[image-1] [image-2] Senate Democrats lined up one by one to filibuster a bill that would have banned 97 percent of abortions in South Carolina until early Friday morning, when the Senate voted to send the bill back to committee.

The filibuster was led by Sen. Marlon Kimpson (D-Charleston). According to The State, Kimpson took the podium for eight hours starting Thursday afternoon in an attempt to stall the vote on a bill that originally started as a ban on “dismemberment,” a rarely used abortion procedure.

Late Wednesday night, Sen. Brad Hutto (D-Orangeburg) suggested the more expansive abortion ban as an amendment to the dismemberment bill both to increase the bill’s chances of facing legal challenges and so that the upper chamber’s agenda could be cleared for more important matters, like the scuttled $9 billion nuclear reactors that ratepayers are still subsidizing in Fairfield County.

The proposed ban would have only allowed abortion in cases of rape, incest, or threat to the life of the mother.

Kimpson’s speech was punctuated by a few funny moments, including a discussion on “side pieces” with fellow senators and a Chinese food delivery courtesy of a Planned Parenthood volunteer.
[embed-1] [embed-2]
Senators voted 24-21 to send the bill back to committee at 1 a.m. Friday after Republicans tried, and failed, to stop the Democratic filibuster four times.

The vote to essentially kill the bill for the remainder of the legislative session, which ends in less than a week, overturned Wednesday night’s 28-10 vote in favor of the bill.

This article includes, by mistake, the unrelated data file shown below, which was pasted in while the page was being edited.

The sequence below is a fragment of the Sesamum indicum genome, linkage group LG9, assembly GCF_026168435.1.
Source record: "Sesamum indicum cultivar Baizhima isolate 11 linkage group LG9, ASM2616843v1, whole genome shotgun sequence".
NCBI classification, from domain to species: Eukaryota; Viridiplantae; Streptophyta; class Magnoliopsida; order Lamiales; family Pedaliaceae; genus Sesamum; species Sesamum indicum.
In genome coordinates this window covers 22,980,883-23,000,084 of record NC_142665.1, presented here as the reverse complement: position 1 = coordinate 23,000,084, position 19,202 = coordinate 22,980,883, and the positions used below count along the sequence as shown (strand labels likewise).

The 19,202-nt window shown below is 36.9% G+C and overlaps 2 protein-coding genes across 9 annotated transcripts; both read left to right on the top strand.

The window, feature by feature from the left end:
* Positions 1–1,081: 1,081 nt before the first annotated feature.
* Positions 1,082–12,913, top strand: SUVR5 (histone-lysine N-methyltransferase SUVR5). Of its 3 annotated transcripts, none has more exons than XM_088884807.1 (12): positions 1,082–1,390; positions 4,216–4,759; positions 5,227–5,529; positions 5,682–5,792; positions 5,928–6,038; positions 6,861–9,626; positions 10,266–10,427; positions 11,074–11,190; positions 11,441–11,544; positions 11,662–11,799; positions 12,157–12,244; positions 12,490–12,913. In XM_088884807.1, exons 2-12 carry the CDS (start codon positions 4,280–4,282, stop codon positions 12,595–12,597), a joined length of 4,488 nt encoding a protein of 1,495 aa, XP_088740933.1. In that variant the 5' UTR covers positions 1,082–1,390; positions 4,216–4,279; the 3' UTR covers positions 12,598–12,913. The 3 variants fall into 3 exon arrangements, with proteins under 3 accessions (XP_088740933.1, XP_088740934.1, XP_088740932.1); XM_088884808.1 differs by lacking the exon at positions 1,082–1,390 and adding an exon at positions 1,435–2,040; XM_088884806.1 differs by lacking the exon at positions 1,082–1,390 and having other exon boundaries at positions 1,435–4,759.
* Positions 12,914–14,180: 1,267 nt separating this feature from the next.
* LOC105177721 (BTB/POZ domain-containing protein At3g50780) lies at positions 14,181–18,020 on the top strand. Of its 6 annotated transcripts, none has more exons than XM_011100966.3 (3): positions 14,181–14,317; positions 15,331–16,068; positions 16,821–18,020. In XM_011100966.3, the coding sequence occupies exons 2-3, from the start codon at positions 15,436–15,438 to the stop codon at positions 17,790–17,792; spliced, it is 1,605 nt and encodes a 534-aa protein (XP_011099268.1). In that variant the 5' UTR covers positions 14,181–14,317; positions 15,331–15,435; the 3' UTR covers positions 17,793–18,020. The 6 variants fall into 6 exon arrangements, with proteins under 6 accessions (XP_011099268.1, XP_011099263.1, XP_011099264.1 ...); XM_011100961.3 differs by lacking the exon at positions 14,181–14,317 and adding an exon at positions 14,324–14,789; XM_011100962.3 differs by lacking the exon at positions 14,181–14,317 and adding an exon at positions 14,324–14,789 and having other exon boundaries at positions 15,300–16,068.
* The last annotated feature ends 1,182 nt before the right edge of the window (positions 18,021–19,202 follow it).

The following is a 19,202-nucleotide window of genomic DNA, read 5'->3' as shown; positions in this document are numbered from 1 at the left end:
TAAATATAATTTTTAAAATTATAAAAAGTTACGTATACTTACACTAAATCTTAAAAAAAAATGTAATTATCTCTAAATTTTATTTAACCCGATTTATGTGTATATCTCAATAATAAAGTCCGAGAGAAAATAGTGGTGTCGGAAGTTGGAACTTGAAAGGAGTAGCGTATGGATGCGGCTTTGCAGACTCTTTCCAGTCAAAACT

“I was surprised,” said gubernatorial candidate and Lt. Gov. Kevin Bryant, an unwavering pro-lifer, in an interview with The State. “I’ve never, in 14 years, been here this late two nights in a row where every member was here. It’s the first time.”

Sen. Kimpson was back at work at the Motley Rice law firm in Mt. Pleasant Friday morning. In a phone call with CP, he highlighted the sweeping nature of the Republican bill.

“In essence, we have spent an enormous amount of time debating a bill which would have essentially taken away a woman’s fundamental right to make a choice, to make decisions over her own body in consultation with her family, and doctor, and whomever the hell else she wants to consult.”

The senator says that his party has already been put “on notice” by Republicans who have promised similar bills in the next legislative session.

“Even this broad, sweeping bill effectively banning contraceptives, including birth control, was not enough for the extreme conservatives who are growing in number in the General Assembly,” he said. “More [bills] will be coming next year and we have to prepare to fight.”

Kimpson was referring to an amendment added Thursday morning that would have included bans on birth control and Plan B, also known as the morning-after pill. The amendment was also proposed by Democratic Sen. Hutto as a way to balloon what he saw as an unconstitutional bill that was at odds with the 1973 Supreme Court decision of Roe v. Wade. That decision legalized abortion nationwide by affirming that the procedure is protected by the due process clause of the 14th Amendment.

Sen. Margie Matthews (D-Colleton), who also participated in the filibuster, did not immediately respond to requests for comment from CP.